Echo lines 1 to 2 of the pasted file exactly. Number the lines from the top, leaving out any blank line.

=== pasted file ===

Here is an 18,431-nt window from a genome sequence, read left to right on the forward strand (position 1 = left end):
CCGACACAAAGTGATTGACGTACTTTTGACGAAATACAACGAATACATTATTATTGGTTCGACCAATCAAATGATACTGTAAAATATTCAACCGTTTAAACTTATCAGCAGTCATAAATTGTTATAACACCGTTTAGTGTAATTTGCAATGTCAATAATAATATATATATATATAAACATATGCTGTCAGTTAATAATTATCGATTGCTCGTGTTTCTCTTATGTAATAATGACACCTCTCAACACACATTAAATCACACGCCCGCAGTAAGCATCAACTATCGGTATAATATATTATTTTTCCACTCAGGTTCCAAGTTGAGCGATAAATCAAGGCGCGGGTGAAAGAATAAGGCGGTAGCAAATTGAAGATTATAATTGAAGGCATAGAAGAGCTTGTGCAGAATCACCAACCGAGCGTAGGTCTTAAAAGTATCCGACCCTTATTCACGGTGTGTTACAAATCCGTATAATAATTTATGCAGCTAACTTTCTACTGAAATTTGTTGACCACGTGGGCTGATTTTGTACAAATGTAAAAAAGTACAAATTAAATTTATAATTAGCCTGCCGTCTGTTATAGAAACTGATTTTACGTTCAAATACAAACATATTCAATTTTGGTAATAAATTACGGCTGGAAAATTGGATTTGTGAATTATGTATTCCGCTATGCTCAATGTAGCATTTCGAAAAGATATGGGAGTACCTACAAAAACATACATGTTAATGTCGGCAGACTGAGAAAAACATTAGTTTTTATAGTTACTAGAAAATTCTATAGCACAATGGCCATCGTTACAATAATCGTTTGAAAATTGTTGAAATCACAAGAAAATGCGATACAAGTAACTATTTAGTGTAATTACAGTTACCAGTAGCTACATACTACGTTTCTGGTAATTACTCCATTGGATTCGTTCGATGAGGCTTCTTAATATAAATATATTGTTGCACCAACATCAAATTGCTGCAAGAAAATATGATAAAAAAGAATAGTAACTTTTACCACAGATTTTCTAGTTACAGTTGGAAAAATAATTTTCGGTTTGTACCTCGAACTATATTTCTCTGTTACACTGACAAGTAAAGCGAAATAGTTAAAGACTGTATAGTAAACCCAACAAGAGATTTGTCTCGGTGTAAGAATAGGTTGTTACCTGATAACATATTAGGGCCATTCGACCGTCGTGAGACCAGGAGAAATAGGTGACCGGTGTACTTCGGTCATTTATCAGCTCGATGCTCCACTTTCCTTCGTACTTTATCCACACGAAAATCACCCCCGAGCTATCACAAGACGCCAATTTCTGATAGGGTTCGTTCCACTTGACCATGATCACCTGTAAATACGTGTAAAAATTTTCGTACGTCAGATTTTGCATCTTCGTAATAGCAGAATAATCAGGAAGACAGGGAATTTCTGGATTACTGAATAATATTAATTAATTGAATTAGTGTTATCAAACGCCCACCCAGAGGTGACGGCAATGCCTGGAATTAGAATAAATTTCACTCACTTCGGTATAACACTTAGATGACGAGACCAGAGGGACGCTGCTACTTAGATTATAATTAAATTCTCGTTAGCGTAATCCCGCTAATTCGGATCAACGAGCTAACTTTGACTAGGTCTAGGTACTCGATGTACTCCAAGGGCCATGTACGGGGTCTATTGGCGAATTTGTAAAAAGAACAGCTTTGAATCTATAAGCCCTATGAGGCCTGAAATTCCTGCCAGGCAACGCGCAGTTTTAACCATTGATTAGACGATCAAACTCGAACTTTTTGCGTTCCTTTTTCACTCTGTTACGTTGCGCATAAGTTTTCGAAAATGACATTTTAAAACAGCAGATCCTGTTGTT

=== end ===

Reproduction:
Here is an 18,431-nt window from a genome sequence, read left to right on the forward strand (position 1 = left end):
CCGACACAAAGTGATTGACGTACTTTTGACGAAATACAACGAATACATTATTATTGGTTCGACCAATCAAATGATACTGTAAAATATTCAACCGTTTAAACTTATCAGCAGTCATAAATTGTTATAACACCGTTTAGTGTAATTTGCAATGTCAATAATAATATATATATATATAAACATATGCTGTCAGTTAATAATTATCGATTGCTCGTGTTTCTCTTATGTAATAATGACACCTCTCAACACACATTAAATCACACGCCCGCAGTAAGCATCAACTATCGGTATAATATATTATTTTTCCACTCAGGTTCCAAGTTGAGCGATAAATCAAGGCGCGGGTGAAAGAATAAGGCGGTAGCAAATTGAAGATTATAATTGAAGGCATAGAAGAGCTTGTGCAGAATCACCAACCGAGCGTAGGTCTTAAAAGTATCCGACCCTTATTCACGGTGTGTTACAAATCCGTATAATAATTTATGCAGCTAACTTTCTACTGAAATTTGTTGACCACGTGGGCTGATTTTGTACAAATGTAAAAAAGTACAAATTAAATTTATAATTAGCCTGCCGTCTGTTATAGAAACTGATTTTACGTTCAAATACAAACATATTCAATTTTGGTAATAAATTACGGCTGGAAAATTGGATTTGTGAATTATGTATTCCGCTATGCTCAATGTAGCATTTCGAAAAGATATGGGAGTACCTACAAAAACATACATGTTAATGTCGGCAGACTGAGAAAAACATTAGTTTTTATAGTTACTAGAAAATTCTATAGCACAATGGCCATCGTTACAATAATCGTTTGAAAATTGTTGAAATCACAAGAAAATGCGATACAAGTAACTATTTAGTGTAATTACAGTTACCAGTAGCTACATACTACGTTTCTGGTAATTACTCCATTGGATTCGTTCGATGAGGCTTCTTAATATAAATATATTGTTGCACCAACATCAAATTGCTGCAAGAAAATATGATAAAAAAGAATAGTAACTTTTACCACAGATTTTCTAGTTACAGTTGGAAAAATAATTTTCGGTTTGTACCTCGAACTATATTTCTCTGTTACACTGACAAGTAAAGCGAAATAGTTAAAGACTGTATAGTAAACCCAACAAGAGATTTGTCTCGGTGTAAGAATAGGTTGTTACCTGATAACATATTAGGGCCATTCGACCGTCGTGAGACCAGGAGAAATAGGTGACCGGTGTACTTCGGTCATTTATCAGCTCGATGCTCCACTTTCCTTCGTACTTTATCCACACGAAAATCACCCCCGAGCTATCACAAGACGCCAATTTCTGATAGGGTTCGTTCCACTTGACCATGATCACCTGTAAATACGTGTAAAAATTTTCGTACGTCAGATTTTGCATCTTCGTAATAGCAGAATAATCAGGAAGACAGGGAATTTCTGGATTACTGAATAATATTAATTAATTGAATTAGTGTTATCAAACGCCCACCCAGAGGTGACGGCAATGCCTGGAATTAGAATAAATTTCACTCACTTCGGTATAACACTTAGATGACGAGACCAGAGGGACGCTGCTACTTAGATTATAATTAAATTCTCGTTAGCGTAATCCCGCTAATTCGGATCAACGAGCTAACTTTGACTAGGTCTAGGTACTCGATGTACTCCAAGGGCCATGTACGGGGTCTATTGGCGAATTTGTAAAAAGAACAGCTTTGAATCTATAAGCCCTATGAGGCCTGAAATTCCTGCCAGGCAACGCGCAGTTTTAACCATTGATTAGACGATCAAACTCGAACTTTTTGCGTTCCTTTTTCACTCTGTTACGTTGCGCATAAGTTTTCGAAAATGACATTTTAAAACAGCAGATCCTGTTGTT